Latest Post-glacial rebound Stories
West Antarctica is losing weight in the form of billions of tons of ice per year, making its mantle rock softer. This rock is being nudged westward by the harder mantle beneath East Antarctica.
Sea level rise due to global warming has already doubled the annual risk of coastal flooding of historic proportions across widespread areas of the United States, according to a new report from Climate Central.
NASA and European researchers have conducted a novel study to simultaneously measure, for the first time, trends in how water is transported across Earth's surface and how the solid Earth responds to the retreat of glaciers following the last major Ice Age, including the shifting of Earth's center of mass.
Sea level has not been as high as the distinctive ridges that run down the length of Florida for millions of years.
New ground measurements made by the West Antarctic GPS Network (WAGN) project, composed of researchers from The University of Texas at Austin, The Ohio State University, and The University of Memphis, suggest the rate of ice loss of the West Antarctic ice sheet has been slightly overestimated.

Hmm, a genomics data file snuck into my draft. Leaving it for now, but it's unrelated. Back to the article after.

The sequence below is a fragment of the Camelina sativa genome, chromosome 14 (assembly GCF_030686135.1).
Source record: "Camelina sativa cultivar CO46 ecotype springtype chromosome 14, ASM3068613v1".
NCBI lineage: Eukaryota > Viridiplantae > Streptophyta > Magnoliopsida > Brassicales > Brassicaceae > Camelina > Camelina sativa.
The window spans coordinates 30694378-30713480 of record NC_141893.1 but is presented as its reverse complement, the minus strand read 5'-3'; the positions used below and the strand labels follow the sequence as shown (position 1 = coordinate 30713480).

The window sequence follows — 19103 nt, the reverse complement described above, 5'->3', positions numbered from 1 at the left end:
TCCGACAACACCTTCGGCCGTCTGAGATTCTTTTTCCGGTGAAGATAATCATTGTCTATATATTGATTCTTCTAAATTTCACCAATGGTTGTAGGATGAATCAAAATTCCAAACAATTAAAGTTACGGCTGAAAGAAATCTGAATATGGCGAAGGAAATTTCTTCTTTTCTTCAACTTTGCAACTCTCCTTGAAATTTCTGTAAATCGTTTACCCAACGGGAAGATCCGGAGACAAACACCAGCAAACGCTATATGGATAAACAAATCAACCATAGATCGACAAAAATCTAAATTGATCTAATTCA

The 'Coastland Map' produced by scientists from Durham University and published in the Journal GSA Today, charts the post Ice-Age tilt of the UK and Ireland and current relative sea-level changes.
Humans have yet to see Earth's center, as did the characters in Jules Verne's science fiction classic, "Journey to the Center of the Earth." But a new NASA study proposes a novel technique to pinpoint more precisely the location of Earth's center of mass and how it moves through space.
Just a few years ago, the world's climate scientists predicted that Greenland wouldn't have much impact at all on sea level in the coming decades. But recent measurements show that Greenland's ice cap is melting much faster than expected.